Julian Huppert is a bloody marvellous MP. He listens. He responds to letters. He takes action. He stands by promises and serves his community well. I often see him cycling around the city, and is happy to stop and talk to his constituents. Active on twitter, he has his finger on the pulse of public opinion in our very liberal city and represents everything that Clegg is patently not.

Unfortunately for Dr Huppert, it is his face pictured alongside Clegg’s with that now-infamous pledge. Unlike Clegg, he continued to vocally speak out against tuition fee rises, and voted against them. Sadly, Clegg hasn’t just let down his voters. I have no idea if Dr Huppert sees it this way, but Clegg’s poor decisions and lack of leadership, followed by this pathetic non-apology does not do his party justice, and more to the point, it doesn’t do his MPs justice.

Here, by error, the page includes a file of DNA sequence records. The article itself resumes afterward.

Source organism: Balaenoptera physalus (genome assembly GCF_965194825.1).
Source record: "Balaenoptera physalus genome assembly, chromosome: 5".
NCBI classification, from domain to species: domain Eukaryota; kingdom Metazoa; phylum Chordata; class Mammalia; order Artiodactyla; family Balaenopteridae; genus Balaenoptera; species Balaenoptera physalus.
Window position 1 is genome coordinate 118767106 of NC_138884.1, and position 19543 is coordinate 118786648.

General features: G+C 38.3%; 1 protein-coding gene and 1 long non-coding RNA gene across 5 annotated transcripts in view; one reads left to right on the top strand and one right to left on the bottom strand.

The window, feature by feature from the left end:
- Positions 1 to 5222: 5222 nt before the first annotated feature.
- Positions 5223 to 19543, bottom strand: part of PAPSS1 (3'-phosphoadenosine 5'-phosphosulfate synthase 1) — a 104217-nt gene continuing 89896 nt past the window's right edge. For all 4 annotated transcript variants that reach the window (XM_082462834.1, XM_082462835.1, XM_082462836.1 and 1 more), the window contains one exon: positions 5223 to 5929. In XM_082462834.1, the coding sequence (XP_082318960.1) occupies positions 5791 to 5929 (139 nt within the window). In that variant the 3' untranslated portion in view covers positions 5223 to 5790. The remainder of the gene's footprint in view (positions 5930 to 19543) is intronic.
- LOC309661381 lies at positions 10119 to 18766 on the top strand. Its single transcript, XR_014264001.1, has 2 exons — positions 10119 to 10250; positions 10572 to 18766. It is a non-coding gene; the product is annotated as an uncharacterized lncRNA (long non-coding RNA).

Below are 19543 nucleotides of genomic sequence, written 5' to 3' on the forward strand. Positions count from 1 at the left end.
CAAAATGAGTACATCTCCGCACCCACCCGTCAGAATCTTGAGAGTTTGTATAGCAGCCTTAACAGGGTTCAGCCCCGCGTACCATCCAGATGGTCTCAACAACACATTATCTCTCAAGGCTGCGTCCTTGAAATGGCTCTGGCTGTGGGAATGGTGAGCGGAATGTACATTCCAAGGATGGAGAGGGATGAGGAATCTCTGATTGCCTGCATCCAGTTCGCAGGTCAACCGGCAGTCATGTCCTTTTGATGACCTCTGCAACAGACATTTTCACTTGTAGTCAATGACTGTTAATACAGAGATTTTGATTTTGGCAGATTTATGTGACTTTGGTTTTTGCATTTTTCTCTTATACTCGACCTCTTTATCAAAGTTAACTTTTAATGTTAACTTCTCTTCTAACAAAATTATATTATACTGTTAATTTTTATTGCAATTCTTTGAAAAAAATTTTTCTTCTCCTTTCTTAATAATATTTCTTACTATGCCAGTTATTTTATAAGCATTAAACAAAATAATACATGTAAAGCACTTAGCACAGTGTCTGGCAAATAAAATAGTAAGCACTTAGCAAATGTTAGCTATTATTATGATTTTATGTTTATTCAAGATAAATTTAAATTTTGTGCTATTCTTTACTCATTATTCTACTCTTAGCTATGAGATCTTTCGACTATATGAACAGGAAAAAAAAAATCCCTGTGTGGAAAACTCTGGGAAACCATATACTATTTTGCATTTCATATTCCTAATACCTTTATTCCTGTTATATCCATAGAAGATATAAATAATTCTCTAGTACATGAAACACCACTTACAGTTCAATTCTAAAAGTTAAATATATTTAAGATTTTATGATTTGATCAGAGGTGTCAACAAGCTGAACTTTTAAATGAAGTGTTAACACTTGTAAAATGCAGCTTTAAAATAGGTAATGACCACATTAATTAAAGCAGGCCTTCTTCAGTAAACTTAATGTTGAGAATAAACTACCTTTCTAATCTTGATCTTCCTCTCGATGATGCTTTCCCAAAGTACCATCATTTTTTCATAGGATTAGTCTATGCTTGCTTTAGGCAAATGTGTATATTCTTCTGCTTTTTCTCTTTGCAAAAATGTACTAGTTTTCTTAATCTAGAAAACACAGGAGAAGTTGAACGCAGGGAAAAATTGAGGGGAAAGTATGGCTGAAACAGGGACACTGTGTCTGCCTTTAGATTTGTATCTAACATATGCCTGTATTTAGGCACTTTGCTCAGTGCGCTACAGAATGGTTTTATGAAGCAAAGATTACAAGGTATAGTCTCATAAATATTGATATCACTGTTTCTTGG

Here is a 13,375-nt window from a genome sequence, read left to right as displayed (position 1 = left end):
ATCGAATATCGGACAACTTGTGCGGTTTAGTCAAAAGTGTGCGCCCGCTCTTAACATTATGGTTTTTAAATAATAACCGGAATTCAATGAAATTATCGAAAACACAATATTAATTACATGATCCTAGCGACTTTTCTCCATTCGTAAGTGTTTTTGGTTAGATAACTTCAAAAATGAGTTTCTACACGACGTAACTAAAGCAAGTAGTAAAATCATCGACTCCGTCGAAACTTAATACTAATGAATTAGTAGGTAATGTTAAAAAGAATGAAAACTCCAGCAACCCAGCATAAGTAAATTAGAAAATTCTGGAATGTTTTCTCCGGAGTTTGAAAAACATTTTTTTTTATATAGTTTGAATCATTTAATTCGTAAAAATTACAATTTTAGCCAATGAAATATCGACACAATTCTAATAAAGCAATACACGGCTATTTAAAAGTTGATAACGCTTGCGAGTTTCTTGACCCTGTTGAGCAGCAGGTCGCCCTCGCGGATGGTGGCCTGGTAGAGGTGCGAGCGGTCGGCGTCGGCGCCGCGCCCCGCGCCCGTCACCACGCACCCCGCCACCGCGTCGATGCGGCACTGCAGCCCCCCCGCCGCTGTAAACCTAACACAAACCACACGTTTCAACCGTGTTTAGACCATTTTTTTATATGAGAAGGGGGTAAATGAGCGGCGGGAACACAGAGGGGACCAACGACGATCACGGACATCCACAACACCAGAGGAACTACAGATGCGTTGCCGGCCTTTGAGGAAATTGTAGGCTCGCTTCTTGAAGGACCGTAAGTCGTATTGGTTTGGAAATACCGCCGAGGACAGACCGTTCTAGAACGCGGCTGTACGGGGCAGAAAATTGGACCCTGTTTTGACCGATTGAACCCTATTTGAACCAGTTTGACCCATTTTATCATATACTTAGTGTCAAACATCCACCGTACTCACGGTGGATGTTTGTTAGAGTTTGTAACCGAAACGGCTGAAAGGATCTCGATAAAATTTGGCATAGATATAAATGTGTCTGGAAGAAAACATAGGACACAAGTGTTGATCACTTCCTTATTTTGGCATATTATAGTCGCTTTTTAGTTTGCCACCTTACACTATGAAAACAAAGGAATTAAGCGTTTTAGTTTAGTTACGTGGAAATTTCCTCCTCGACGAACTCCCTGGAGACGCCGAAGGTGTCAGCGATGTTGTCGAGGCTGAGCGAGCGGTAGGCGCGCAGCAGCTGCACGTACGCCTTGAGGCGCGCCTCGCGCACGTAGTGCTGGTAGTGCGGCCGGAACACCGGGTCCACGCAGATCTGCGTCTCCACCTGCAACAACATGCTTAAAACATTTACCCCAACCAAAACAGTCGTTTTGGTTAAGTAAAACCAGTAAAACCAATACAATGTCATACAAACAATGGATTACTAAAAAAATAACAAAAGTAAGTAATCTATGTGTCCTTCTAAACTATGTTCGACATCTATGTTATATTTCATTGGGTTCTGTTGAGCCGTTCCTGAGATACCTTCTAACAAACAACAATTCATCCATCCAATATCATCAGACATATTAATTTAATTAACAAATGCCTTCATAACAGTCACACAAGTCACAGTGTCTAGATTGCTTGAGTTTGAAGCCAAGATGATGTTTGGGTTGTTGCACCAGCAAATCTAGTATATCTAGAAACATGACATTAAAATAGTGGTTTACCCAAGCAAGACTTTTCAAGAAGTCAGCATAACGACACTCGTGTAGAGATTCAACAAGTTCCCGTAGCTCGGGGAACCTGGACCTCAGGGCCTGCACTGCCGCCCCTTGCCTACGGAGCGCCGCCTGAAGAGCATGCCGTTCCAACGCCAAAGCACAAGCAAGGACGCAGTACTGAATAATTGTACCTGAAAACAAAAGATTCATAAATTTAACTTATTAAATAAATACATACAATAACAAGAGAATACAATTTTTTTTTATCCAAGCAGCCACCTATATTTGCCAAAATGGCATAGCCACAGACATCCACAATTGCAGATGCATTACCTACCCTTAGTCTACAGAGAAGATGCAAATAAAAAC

By failing to recognise the source of mistrust and disappointment in his apology and effectively sidestepping the more difficult issues, Clegg has failed to reconnect to his voters – it isn’t only his detractors who think this false apology is an utter debacle. Instead, the ‘let’s get the lies out of politics’ Nick Clegg has just showed himself to be as out of touch and deceitful as so many of our senior ministers.

In these politically strained times, I think we may see more coalition governments, and as the next largest party, the LibDems are likely to remain more of a prominent feature of government in this country. We all just hope it’s not with Clegg.